I work in an inpatient hospice facility. I had been caring for a younger pt with ovarian cancer for about 2 weeks. She was on a PCA pump with morphine 2mg/hr with the occasional 1mg bolus per shift. Her pain was well controlled and the last few days her PRN ativan was used a time or two each day for restlessness. She was 49 and walking and talking a week ago.
Her final few days she declined quickly, waking only to stimulation but remained comfortable. The final approx 12 hours she began a constant rhythmic expiratory moan. I hesitate to call it a moan because of the consistent rhythm. It was a constant pattern of vocalization. It did not change with positioning and she was unresponsive. Temp increased upwards of 104 ax. I will spare you the progression of orders and additional meds used to manage her condition.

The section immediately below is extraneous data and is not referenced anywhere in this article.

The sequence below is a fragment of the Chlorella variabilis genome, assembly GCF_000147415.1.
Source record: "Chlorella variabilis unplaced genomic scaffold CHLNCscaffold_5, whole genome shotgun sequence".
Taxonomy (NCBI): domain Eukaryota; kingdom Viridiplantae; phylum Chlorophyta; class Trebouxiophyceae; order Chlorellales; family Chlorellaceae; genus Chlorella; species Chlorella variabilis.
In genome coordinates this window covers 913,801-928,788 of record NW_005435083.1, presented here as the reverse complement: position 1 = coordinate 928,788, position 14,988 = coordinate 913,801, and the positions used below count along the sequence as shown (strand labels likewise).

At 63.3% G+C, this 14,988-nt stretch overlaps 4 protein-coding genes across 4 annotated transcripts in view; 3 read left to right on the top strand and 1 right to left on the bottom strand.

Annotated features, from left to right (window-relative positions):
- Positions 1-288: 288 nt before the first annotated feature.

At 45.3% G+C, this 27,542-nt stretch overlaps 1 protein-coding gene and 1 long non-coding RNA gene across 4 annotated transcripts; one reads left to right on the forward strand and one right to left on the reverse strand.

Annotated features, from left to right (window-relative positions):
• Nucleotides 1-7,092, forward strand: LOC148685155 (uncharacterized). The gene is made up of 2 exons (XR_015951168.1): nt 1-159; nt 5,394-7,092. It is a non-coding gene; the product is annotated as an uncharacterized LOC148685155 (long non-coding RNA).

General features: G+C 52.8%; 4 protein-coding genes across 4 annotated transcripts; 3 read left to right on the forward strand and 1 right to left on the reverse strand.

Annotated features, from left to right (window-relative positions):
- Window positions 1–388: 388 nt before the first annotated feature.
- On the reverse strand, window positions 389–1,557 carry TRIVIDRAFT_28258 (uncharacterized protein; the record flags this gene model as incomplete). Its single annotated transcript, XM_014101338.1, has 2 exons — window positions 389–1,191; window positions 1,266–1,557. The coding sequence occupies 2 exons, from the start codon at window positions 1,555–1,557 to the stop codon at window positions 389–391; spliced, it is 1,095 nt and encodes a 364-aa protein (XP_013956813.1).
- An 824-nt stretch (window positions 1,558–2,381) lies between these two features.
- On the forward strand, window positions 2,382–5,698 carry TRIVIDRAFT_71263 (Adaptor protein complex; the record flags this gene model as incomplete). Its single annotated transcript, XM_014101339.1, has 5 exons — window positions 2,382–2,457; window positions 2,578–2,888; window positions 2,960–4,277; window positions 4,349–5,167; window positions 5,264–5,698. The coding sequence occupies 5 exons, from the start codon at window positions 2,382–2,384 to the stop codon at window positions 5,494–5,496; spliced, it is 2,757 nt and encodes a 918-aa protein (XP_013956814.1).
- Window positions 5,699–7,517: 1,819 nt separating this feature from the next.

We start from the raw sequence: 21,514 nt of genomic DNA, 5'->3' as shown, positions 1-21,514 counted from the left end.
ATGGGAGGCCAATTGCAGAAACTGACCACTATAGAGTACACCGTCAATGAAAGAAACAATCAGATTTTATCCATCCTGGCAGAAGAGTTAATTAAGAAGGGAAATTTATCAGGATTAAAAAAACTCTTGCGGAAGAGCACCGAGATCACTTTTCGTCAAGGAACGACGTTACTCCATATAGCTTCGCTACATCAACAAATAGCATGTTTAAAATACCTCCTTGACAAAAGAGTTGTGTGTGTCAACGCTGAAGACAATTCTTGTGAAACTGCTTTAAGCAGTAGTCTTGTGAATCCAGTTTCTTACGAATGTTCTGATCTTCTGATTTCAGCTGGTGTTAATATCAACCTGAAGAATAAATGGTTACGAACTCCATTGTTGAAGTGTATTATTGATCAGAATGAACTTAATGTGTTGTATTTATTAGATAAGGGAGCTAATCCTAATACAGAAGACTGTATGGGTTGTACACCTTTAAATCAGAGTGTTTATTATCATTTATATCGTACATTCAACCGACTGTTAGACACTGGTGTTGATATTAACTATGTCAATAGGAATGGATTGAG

My question is. what is that vocalization? I never felt it was pain, although I treated it like pain because frankly I would rather err on the side of kindness. Maybe it simply was... however it seemed so "reflexive" rather than reactive.
The patients family was distressed of course and were supportive of all we did to make her comfortable. I told them I pretty much what I just told you. I did not think she was in pain but we would proceed as though she were...etc. I just wish I had had a better answer for them and myself.
I will talk with the doc when I see him, but he was not there to actually hear, so I was the ears. I thought some of you might have an explanation.
If she were on higher doses of morphine I would have expected to see twitching or tremors that accompany the accumulation of metabolites. That is the only other situation in which I have seen/heard this rhythmic vocalization. Of course maybe that would have been next, but considering the dose...?